Keynote Speakers


Portrait of TONY VEALE Associate Professor School of Computer Science University College Dublin (UCD), Ireland

Associate Professor
School of Computer Science
University College Dublin (UCD)

Tony Veale is an associate professor in the School of Computer Science at University College Dublin (UCD), Ireland. He has worked in AI research for three decades, in academia and in industry, wit5h a special emphasis on humour and linguistic creativity. He is the author of the 2012 monograph Exploding the Creativity Myth: The Computational Foundations of Linguistic Creativity (from Bloomsbury), co-author of the 2016 textbook Metaphor: A Computational Perspective (from Morgan Claypool), and co-author of 2018’s Twitterbots: Making Machines That Make Meaning (from MIT Press). He led the European Commission’s coordination action on Computational Creativity (named PROSECCO), and collaborated on international research projects with an emphasis on computational humour and imagination, such as the EC’s What-IF Machine (WHIM) project. Veale currently chairs the ACC, the international association for Computational Creativity. He also runs a web-site dedicated to explaining AI with humour at:

Does Not Compute! Does Not Compute!  The Hows and Whys of Giving AIs as Sense of Humour

For much of its history, AI was a scientific discipline defined more by its portrayal in science fiction than by its actual technical achievements. Real AI systems are now catching up to their fictional counterparts, and are as likely to be seen in news headlines as on the big screen. Yet as AI matches or even outperforms people on tasks that were once considered yardsticks of human intelligence, one area of human experience still remains largely unchallenged by technology: our sense of humour. This is not for want of trying, as I will show. The true nature of humour has intrigued scholars for millennia, but AI researchers can now go one step further than philosophers, linguists and psychologists once could: by building computer systems with a sense of humour, capable of appreciating the jokes of human users or even of generating jokes of their own, we can turn academic theories into practical realities that amuse, explain, provoke and delight. This talk will challenge the archetype of the rigidly humourless machine in popular culture, to make a case for the necessity of a truly computational understanding of humour. By giving our machines the ability to understand and generate humour — including sarcasm and irony — we can  better understand ourselves as we construct machines that are more flexible, more understanding, and more willing to laugh at their own limitations.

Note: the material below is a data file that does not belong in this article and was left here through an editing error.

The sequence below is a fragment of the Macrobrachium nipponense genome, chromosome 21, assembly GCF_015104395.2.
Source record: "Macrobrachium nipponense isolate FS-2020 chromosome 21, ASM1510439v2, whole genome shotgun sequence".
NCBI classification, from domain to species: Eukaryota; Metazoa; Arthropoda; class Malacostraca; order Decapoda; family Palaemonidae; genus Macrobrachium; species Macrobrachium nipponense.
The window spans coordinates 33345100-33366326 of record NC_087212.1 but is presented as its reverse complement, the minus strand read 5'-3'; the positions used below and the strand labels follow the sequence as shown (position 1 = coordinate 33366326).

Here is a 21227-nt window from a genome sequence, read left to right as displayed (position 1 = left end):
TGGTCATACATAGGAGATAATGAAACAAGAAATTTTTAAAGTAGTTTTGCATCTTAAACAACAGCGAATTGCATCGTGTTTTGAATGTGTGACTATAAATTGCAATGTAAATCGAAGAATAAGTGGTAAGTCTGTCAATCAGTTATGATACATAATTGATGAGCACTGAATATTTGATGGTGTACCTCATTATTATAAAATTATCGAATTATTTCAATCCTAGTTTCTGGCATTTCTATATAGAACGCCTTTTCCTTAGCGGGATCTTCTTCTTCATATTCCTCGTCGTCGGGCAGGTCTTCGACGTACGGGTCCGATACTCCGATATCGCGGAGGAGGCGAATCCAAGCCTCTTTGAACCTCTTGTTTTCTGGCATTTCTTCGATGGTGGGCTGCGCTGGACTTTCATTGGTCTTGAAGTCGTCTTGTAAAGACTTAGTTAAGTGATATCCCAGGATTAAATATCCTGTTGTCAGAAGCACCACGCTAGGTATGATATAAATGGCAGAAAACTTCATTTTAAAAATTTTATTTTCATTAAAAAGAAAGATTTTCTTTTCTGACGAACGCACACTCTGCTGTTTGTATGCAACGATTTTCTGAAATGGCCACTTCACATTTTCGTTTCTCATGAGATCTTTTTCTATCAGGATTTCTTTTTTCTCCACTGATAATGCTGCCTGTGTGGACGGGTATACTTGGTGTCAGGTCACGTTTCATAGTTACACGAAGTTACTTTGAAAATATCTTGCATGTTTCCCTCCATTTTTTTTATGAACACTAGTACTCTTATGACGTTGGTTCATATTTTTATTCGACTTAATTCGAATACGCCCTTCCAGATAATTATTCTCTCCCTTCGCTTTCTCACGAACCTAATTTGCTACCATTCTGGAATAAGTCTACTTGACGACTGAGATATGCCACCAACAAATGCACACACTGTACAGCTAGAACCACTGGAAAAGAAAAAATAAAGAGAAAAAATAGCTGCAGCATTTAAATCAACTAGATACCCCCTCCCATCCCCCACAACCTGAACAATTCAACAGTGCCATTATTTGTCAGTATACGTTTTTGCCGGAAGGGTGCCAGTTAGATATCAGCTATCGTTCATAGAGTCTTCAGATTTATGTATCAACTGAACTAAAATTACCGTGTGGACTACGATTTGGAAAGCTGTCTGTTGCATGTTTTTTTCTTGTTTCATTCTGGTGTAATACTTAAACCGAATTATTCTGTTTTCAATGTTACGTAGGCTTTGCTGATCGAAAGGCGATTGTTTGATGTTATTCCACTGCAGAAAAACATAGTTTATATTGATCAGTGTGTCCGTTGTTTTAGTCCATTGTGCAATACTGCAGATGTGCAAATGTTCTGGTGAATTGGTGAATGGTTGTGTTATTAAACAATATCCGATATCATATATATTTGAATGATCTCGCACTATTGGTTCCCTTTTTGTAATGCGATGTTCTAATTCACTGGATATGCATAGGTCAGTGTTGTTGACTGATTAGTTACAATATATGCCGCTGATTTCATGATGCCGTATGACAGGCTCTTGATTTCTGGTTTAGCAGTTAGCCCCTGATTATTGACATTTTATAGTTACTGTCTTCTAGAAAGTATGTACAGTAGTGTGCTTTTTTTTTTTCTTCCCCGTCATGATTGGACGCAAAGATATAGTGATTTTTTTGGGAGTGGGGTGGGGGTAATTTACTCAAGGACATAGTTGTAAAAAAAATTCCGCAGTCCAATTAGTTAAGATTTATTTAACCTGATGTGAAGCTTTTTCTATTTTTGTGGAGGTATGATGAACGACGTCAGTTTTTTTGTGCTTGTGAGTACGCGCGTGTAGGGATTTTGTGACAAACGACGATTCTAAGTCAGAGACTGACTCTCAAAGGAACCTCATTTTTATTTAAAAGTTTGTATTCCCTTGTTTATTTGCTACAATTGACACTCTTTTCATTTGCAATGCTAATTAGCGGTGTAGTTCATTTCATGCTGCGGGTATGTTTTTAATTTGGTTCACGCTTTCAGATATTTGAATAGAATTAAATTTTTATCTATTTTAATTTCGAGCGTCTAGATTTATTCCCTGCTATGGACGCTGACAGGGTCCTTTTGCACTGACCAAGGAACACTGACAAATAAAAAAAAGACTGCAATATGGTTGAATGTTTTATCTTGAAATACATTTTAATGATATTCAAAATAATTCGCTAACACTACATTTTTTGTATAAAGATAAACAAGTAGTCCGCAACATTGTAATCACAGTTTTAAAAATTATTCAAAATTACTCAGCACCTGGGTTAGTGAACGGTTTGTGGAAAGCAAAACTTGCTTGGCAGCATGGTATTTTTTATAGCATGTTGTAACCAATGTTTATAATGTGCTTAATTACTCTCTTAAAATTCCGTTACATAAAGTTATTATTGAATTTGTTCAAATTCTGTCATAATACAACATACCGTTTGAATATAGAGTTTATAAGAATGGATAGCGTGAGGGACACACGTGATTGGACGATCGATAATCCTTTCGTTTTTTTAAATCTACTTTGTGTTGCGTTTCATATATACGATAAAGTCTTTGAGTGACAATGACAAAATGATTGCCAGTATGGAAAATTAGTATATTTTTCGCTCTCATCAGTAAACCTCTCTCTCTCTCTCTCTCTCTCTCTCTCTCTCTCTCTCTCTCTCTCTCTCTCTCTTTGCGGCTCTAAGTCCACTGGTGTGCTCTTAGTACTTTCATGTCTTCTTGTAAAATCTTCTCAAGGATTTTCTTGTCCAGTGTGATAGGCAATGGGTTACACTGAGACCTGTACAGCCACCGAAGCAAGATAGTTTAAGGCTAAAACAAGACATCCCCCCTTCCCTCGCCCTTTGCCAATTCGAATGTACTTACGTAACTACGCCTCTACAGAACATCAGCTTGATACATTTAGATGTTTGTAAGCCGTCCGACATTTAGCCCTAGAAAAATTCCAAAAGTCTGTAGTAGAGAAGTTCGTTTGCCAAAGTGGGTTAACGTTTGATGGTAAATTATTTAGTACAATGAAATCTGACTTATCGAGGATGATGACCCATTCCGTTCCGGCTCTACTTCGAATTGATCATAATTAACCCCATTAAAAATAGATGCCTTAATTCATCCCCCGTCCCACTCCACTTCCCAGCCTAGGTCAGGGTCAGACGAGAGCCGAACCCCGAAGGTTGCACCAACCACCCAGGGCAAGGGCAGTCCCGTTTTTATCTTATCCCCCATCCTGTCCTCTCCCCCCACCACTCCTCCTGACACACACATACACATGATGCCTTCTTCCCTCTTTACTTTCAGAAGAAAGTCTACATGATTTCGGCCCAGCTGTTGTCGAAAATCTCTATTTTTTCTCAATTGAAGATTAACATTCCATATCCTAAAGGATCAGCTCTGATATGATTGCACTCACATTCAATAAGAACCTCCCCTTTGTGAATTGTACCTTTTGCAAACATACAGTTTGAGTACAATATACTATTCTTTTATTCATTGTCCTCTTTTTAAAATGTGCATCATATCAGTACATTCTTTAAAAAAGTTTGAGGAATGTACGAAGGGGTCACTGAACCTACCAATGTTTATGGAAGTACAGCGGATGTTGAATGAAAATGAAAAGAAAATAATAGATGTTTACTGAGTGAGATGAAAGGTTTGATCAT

Portrait of SHEELAGH CARPENDALE, Professor and Canada Research Chair Information Visualization School of Computing Science School of Interactive Arts and Technologies, Simon Fraser University, Canada

Professor, and Canada Research Chair: Information Visualization
School of Computing Science
School of Interactive Arts and Technologies
Simon Fraser University

Dr. Sheelagh Carpendale  is a full professor and Canada Research Chair: Information Visualization in Computing Science at Simon Fraser University. She has received many top awards including the IEEE Visualization Career Award, an NSERC STEACIE (a Canadian Top Science Award); a BAFTA (British Academy of Film & Television Arts – similar to an Oscar in USA), Best Supervision Awards, the Canadian HCI Achievement Award and an Industrial Research Chair with SMART Technologies in Interactive Technologies. She is a Fellow in the Royal Society of Scientists and has been inducted into the both IEEE Visualization Academy and the ACM CHI Academy. Her research focuses on information visualization, interaction design, and qualitative empirical  research. By studying how people interact with information both in work and social settings, she works towards designing more natural, accessible and understandable interactive visual representations of data. She combines information visualization and human-computer interaction with innovative new interaction techniques to better support the everyday practices of people who are viewing, representing, and interacting with information. Her research in information visualization and interaction design draws on her complex background in Computer Science (BSc. and Ph.D Simon Fraser University) and Visual Arts (Sheridan College, School of Design and Emily Carr, College of Art).

Title and abstract — to be announced.